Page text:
Unless you are a seasoned marketing professional, all the terms people throw around when discussing branding can be confusing. We work on B2B branding projects everyday and understand how all the lingo can appear to mean various things to different people. To provide clarity, we’ve compiled a short list of key branding terms and their definitions. Knowing all the terms is especially important for a B2B or B2C firm who is thinking about a marketing overhaul, creating a new digital strategy, or considering a re-brand.
Ambassador – A brand ambassador is anyone who works for your company and interacts as a representative of the company. An ambassador can be a Sales Person, Executive, or even a Customer Service Representative.
Awareness – How many people are familiar with a company and its products or services. Awareness should be gauged on a scale of Poor to Great, which measures how well people know what products/services a company offers and what a company is all about.
Brand – The term originally referred to livestock owners who would mark their herd with a distinctive symbol for clear identification. The term now refers to how a target market distinguishes one company and it’s values from a similar company.
Branding – As a verb, it’s the process of discovering and communicating the overall image of your firm. As a noun, it’s the image you project in the market to your target audience.
Collateral – An all-encompassing term referring to any and all marketing materials used for a company. This includes brochures, presentation templates, email signatures, email templates, business cards, data sheets, case studies, etc.
Culture – Every B2B firm and B2C company has a unique set of beliefs, customs, way of thinking, and standards of behavior/work. For many companies, having a clear understanding of the culture is essential to communicating the brand.
Customer Service – Every member of your organization is responsible for an excellent experience for clients. It can make or break your firm’s brand.
Guidelines – Refers to a short list of rules and requirements for representing the company visually, in text, and in person. The more specific the overall rules, the more cohesive an organization will appear to potential and existing customers.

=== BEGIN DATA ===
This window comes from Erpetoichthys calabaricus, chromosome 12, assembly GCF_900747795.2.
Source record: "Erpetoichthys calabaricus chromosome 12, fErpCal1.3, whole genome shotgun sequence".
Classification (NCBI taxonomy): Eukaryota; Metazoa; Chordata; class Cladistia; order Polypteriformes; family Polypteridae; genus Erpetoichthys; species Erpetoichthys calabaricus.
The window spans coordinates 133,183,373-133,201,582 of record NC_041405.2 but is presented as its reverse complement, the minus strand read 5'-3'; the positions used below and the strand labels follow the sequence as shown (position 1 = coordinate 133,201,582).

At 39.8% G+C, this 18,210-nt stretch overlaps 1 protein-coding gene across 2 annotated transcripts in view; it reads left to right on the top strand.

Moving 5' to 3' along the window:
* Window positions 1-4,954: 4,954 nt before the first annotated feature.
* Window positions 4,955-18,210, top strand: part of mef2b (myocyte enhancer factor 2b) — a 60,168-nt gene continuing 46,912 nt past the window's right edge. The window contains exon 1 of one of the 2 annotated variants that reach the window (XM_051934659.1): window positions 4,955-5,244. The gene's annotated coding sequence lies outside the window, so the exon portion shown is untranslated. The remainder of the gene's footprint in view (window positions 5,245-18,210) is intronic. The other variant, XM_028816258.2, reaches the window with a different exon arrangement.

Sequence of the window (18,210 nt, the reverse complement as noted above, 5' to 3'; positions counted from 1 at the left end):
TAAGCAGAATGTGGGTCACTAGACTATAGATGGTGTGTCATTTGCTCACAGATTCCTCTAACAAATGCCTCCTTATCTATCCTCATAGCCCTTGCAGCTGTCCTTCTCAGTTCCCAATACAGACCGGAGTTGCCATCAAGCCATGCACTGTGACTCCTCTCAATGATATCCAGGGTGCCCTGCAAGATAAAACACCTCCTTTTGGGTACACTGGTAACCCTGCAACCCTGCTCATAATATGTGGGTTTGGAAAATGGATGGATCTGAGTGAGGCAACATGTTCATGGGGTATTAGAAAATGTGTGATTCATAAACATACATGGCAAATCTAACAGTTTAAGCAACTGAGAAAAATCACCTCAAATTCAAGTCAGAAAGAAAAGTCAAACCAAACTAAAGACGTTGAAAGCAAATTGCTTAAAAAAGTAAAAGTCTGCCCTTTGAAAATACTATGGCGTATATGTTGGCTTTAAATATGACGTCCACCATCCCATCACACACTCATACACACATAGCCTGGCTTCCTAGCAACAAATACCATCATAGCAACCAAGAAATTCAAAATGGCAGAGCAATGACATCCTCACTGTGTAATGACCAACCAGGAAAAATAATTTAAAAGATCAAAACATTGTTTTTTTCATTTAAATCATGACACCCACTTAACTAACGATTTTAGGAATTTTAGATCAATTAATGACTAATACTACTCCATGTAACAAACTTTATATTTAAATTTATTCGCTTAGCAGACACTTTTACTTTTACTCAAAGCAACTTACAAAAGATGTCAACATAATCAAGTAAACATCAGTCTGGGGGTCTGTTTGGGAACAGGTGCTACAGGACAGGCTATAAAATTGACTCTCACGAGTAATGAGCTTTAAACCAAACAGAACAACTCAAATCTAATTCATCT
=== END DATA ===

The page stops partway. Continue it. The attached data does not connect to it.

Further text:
Identity – All of the unique attributes that define your company are considered the Brand Identity. Business Name, Logo, Tagline, business card, products and services, dress code, etc, are all things that combine to create the identity of a brand.
Image – How a brand is perceived by its target audience. The way a brand appears to potential customers or clients is essential to the success of a company.
Intangible – Brand assets incapable of being touched. These all work together to create the essence of the brand. Intangibles include trademarks, expertise, designs, etc.
Logo – A unique design or custom symbol that acts as the identifier of a brand. It is a visual representation of a firm’s brand.
Marketing – Marketing covers all the activities related to creating awareness, interest, and leads in a company’s products or services. Typically, Marketing acts at the brand police for an organization.
Message/Messaging – Often referred to as “Brand Message” or “Brand Messaging,” it is the main value proposition of a company’s services or products. The brand message communicates what the brand is and what separates it from competitors.
Mission Statement – An explanation of the overall goal and major values of a company. This statement often guides the B2B branding process.
Personality – Any identifying factors about a company specifically related to how it interacts with public. Many B2B firms create a “brand personality” to define the attitude of the brand, how it portrays the company, and relevant beliefs.
Re-brand – A process of taking a look at the overall identity of a company and making changes or revisions to the identity. Often an intensive procedure that includes input from major stakeholders and impacts all levels of an organization.
Recognition – The level to which your target audience can identify your B2C or B2B brand and services or products based on your name or logo. Best Buy, Target, Apple, Google, and Microsoft are all examples of companies with strong brand recognition.
Tagline – The condensed slogan that typically accompanies the company logo and captures the essence of the brand.
Tangible – Assets that can touched or felt, like buildings, property, products, and packaging.
Target Market – The desired potential customer audience. The best way to determine who is in your target market involves creating a “customer profile” of a fake person who represents your ideal client.
Value Proposition – What your client gets when they pay for your product or service. It usually includes the major advantage of choosing you over a competitor.
Vision – The future of how your company will look and operate. Vision dictates the goal setting and B2B branding efforts of your marketing and sales strategy.
Going through the B2B branding or rebranding process is an exciting time for a company. Don’t get overwhelmed by the process or all the terminology involved.